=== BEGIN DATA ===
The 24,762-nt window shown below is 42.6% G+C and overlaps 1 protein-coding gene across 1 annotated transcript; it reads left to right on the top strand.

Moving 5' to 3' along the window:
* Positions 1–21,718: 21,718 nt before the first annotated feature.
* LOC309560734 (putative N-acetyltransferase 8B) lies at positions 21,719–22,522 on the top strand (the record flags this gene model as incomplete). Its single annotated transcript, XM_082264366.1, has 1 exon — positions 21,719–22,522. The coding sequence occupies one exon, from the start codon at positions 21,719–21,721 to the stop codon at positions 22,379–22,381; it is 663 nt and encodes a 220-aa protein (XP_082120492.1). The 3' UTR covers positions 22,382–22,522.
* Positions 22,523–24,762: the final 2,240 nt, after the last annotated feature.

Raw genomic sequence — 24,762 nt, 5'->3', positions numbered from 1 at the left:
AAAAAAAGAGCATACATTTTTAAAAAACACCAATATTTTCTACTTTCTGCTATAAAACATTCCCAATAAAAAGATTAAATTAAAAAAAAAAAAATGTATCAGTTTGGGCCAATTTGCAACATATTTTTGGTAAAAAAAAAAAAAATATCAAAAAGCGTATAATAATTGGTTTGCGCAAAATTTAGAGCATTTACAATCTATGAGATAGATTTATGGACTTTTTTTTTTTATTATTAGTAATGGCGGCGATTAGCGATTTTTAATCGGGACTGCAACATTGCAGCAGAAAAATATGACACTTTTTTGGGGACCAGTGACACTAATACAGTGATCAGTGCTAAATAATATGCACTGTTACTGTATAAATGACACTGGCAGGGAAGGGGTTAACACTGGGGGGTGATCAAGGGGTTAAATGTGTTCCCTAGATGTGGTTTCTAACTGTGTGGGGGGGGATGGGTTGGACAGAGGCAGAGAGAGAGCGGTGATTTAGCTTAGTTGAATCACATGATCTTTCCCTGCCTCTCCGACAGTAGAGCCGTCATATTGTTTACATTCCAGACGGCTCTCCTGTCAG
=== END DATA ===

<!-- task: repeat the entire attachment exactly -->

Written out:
The 24,762-nt window shown below is 42.6% G+C and overlaps 1 protein-coding gene across 1 annotated transcript; it reads left to right on the top strand.

Moving 5' to 3' along the window:
* Positions 1–21,718: 21,718 nt before the first annotated feature.
* LOC309560734 (putative N-acetyltransferase 8B) lies at positions 21,719–22,522 on the top strand (the record flags this gene model as incomplete). Its single annotated transcript, XM_082264366.1, has 1 exon — positions 21,719–22,522. The coding sequence occupies one exon, from the start codon at positions 21,719–21,721 to the stop codon at positions 22,379–22,381; it is 663 nt and encodes a 220-aa protein (XP_082120492.1). The 3' UTR covers positions 22,382–22,522.
* Positions 22,523–24,762: the final 2,240 nt, after the last annotated feature.

Raw genomic sequence — 24,762 nt, 5'->3', positions numbered from 1 at the left:
AAAAAAAGAGCATACATTTTTAAAAAACACCAATATTTTCTACTTTCTGCTATAAAACATTCCCAATAAAAAGATTAAATTAAAAAAAAAAAAATGTATCAGTTTGGGCCAATTTGCAACATATTTTTGGTAAAAAAAAAAAAAATATCAAAAAGCGTATAATAATTGGTTTGCGCAAAATTTAGAGCATTTACAATCTATGAGATAGATTTATGGACTTTTTTTTTTTATTATTAGTAATGGCGGCGATTAGCGATTTTTAATCGGGACTGCAACATTGCAGCAGAAAAATATGACACTTTTTTGGGGACCAGTGACACTAATACAGTGATCAGTGCTAAATAATATGCACTGTTACTGTATAAATGACACTGGCAGGGAAGGGGTTAACACTGGGGGGTGATCAAGGGGTTAAATGTGTTCCCTAGATGTGGTTTCTAACTGTGTGGGGGGGGATGGGTTGGACAGAGGCAGAGAGAGAGCGGTGATTTAGCTTAGTTGAATCACATGATCTTTCCCTGCCTCTCCGACAGTAGAGCCGTCATATTGTTTACATTCCAGACGGCTCTCCTGTCAG